Pelosi chooses healthcare bill with public option favored by centrists

Speaker Nancy Pelosi is to unveil a health overhaul bill Thursday that includes the public health insurance option favored by her party's centrists.

Pelosi (D-Calif.) will introduce a plan similar to what a group of Blue Dog Democrats negotiated in July to get a healthcare bill out of the Energy and Commerce Committee. The proposal calls for the officials who run the public plan to negotiate rates individually with physicians and hospitals.

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“It looks like that’s what it will be,” Rep. Tim Walz (D-Minn.) said Wednesday night after leaving a meeting where leaders laid out the bill to those Democrats in their second term in Congress. Pelosi calls them the “majority makers” because their election gave Democrats control of the House.

Pelosi has made it clear she personally supports the so-called “robust” public option that is tied to Medicare-based payment rates, as does a solid majority of the 256 House Democrats. But it has become apparent in recent days that such an option doesn’t have the 218 votes she needs to pass it with no Republican support.

Liberals have noted that while it’s clear their version doesn't have the votes, there hasn’t been a full vote count on the centrist compromise. Winning with negotiated rates assumes that House liberals wouldn't dare block President Barack Obama's signature health initiative.

But on Wednesday, as defeat became apparent, liberals did not reiterate threats to defeat the bill if it included the negotiated rates in conference.


“I am not rolling over,” said Rep. Raúl Grijalva (D-Ariz.), co-chairman of the Congressional Progressive Caucus.

“I will insist on a Medicare-plus-5 [percent] amendment on the floor so that the full caucus can vote on it. We are hopeful that the Rules Committee will allow this amendment, which has tremendous public support, to be voted on for the record.”

They will also get a chance Thursday to press their case for a public option in the final bill to Obama in a White House meeting. Many liberals have been irritated by Obama's wavering on the necessity of a public option.

Asked if her caucus would be prepared to balk at supporting a public option with negotiated rates — a threat they made in writing at the beginning of July — Grijalva’s fellow co-chairwoman, Rep. Lynn Woolsey (D-Calif.), said: “When we see what the bill says, we’ll decide if we can support it.”

Woolsey added that while Progressives don’t intend to sign off on just anything that’s handed to them, “this isn’t walk-away time."

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The negotiated rates plan is estimated to cost about $85 billion more than the Medicare-based reimbursements. To cut the number of uninsured without surpassing the $900 billion limit set by Obama, the bill will expand eligibility for the Medicaid healthcare program for the poor. The bill will also include an income surtax on the wealthy to pay much of the cost of the plan.

Other issues, most notably a stalemate between abortion-rights supporters and opponents, remain to be resolved before a vote planned for next week, said Rep. Chris Van Hollen (D-Md.), assistant to the Speaker.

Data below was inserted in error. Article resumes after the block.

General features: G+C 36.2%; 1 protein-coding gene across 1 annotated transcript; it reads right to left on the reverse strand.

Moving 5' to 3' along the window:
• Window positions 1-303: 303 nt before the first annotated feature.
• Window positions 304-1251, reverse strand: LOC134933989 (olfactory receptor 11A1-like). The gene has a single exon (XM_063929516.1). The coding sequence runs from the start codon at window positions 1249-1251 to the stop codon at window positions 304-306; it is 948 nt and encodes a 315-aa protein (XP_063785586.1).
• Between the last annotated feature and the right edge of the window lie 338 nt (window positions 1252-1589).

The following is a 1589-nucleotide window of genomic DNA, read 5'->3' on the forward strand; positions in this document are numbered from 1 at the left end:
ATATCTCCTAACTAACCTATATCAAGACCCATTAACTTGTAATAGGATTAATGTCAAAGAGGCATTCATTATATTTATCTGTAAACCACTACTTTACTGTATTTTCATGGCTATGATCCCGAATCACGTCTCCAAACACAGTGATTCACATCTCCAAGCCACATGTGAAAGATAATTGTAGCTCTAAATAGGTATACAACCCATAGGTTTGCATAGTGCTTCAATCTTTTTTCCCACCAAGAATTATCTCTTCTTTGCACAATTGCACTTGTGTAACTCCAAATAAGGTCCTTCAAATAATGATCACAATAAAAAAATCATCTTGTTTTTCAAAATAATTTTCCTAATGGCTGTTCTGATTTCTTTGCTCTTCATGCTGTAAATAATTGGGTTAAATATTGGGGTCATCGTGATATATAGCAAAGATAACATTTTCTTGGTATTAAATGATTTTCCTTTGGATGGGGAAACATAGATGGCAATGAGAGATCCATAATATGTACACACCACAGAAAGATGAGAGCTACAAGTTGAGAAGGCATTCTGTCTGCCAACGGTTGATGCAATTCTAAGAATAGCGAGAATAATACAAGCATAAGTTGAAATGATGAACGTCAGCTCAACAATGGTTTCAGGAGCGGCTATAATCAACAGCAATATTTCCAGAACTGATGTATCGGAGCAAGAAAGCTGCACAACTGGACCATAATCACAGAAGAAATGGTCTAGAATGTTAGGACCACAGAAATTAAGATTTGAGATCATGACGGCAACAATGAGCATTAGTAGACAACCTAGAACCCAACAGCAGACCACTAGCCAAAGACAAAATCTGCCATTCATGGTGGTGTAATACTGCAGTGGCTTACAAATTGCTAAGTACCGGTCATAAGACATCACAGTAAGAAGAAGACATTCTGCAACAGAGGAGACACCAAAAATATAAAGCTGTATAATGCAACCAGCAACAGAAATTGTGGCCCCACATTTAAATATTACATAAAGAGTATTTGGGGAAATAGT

The public option has caused a bitter split between the party's liberal wing and its centrists. Pelosi has been caught in the middle, favoring a public option but not wanting to risk losing the healthcare overhaul with a risky vote.

The Congressional Progressive Caucus vehemently pushed the Medicare-based public option, saying it was the best and cheapest way to expand coverage and lower costs. Most of its members support a full single-payer plan, and felt they’d compromised enough with the “robust” option.

Many centrist and rural Democrats say hospitals and physicians in their districts are already underpaid by Medicare. Other centrist Democrats, along with Republicans, oppose the public option entirely, contending that it would put private insurers out of business.

There are 47 Democrats who oppose the “robust” public option, according to a whip survey that leaked Tuesday from a meeting between liberals and House Majority Whip James Clyburn (D-S.C.).

The survey also indicates that 20 members are “leaning yes,” 12 are “undecided” and eight are “leaning no.” That leaves 168 members, a clear majority of House Democrats, as yes votes.

Liberals have contended that Clyburn and other leaders gave in too easily. And the names on the list do raise questions. For example, Rep. Jason Altmire (D-Pa.) is listed as a no. But Altmire says he’s told leadership he's fine with a Medicare-based public option. He opposes the bill as it stands because of cost and because it includes an income surtax.

Rep. Loretta Sanchez (D-Calif.) is listed as “leaning no,” even though she and Rep. Jane Harman (D-Calif.) co-authored an op-ed earlier this month supporting the “robust” option. It was titled, “Why We're Breaking With the Blue Dogs on the Public Option.”

In July, 60 liberal lawmakers threatened to vote against the bill if it included the “negotiated rates” language, though some signers indicated privately that they wouldn't really vote to block the bill.

It wouldn’t take all 60 to defeat the bill. One whip count has shown that 23 mostly centrist Democrats intend to vote against the bill regardless, according to a lawmaker involved in the counting. That means that another 13 hard-line liberals voting against the bill could defeat it.


This story was posted at 3:08 p.m. and updated at 7:35 p.m.